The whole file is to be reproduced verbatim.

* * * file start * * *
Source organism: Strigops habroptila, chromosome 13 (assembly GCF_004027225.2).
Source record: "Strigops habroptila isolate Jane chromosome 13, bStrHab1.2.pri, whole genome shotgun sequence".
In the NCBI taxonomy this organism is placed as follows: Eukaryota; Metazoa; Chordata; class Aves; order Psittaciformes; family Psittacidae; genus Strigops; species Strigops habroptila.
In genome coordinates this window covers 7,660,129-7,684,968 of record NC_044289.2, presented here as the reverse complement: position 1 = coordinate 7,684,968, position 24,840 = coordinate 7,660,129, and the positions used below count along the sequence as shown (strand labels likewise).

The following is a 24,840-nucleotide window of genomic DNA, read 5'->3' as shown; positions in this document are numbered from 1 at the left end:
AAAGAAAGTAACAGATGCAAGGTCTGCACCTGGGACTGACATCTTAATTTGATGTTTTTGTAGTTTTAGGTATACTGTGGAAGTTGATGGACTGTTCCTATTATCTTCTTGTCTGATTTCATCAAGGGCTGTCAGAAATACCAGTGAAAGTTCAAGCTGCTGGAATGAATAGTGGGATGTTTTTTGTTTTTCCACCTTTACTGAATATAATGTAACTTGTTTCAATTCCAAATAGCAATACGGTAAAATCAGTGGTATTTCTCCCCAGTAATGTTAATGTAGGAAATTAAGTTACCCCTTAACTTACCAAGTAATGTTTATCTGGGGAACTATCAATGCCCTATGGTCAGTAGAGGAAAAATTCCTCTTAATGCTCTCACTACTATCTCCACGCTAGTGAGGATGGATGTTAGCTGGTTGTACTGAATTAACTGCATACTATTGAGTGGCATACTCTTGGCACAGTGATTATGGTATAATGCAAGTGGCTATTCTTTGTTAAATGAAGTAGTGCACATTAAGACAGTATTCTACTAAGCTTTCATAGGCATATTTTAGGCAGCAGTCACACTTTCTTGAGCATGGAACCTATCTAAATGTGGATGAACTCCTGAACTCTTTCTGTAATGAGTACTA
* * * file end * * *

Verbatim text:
Source organism: Strigops habroptila, chromosome 13 (assembly GCF_004027225.2).
Source record: "Strigops habroptila isolate Jane chromosome 13, bStrHab1.2.pri, whole genome shotgun sequence".
In the NCBI taxonomy this organism is placed as follows: Eukaryota; Metazoa; Chordata; class Aves; order Psittaciformes; family Psittacidae; genus Strigops; species Strigops habroptila.
In genome coordinates this window covers 7,660,129-7,684,968 of record NC_044289.2, presented here as the reverse complement: position 1 = coordinate 7,684,968, position 24,840 = coordinate 7,660,129, and the positions used below count along the sequence as shown (strand labels likewise).

The following is a 24,840-nucleotide window of genomic DNA, read 5'->3' as shown; positions in this document are numbered from 1 at the left end:
AAAGAAAGTAACAGATGCAAGGTCTGCACCTGGGACTGACATCTTAATTTGATGTTTTTGTAGTTTTAGGTATACTGTGGAAGTTGATGGACTGTTCCTATTATCTTCTTGTCTGATTTCATCAAGGGCTGTCAGAAATACCAGTGAAAGTTCAAGCTGCTGGAATGAATAGTGGGATGTTTTTTGTTTTTCCACCTTTACTGAATATAATGTAACTTGTTTCAATTCCAAATAGCAATACGGTAAAATCAGTGGTATTTCTCCCCAGTAATGTTAATGTAGGAAATTAAGTTACCCCTTAACTTACCAAGTAATGTTTATCTGGGGAACTATCAATGCCCTATGGTCAGTAGAGGAAAAATTCCTCTTAATGCTCTCACTACTATCTCCACGCTAGTGAGGATGGATGTTAGCTGGTTGTACTGAATTAACTGCATACTATTGAGTGGCATACTCTTGGCACAGTGATTATGGTATAATGCAAGTGGCTATTCTTTGTTAAATGAAGTAGTGCACATTAAGACAGTATTCTACTAAGCTTTCATAGGCATATTTTAGGCAGCAGTCACACTTTCTTGAGCATGGAACCTATCTAAATGTGGATGAACTCCTGAACTCTTTCTGTAATGAGTACTA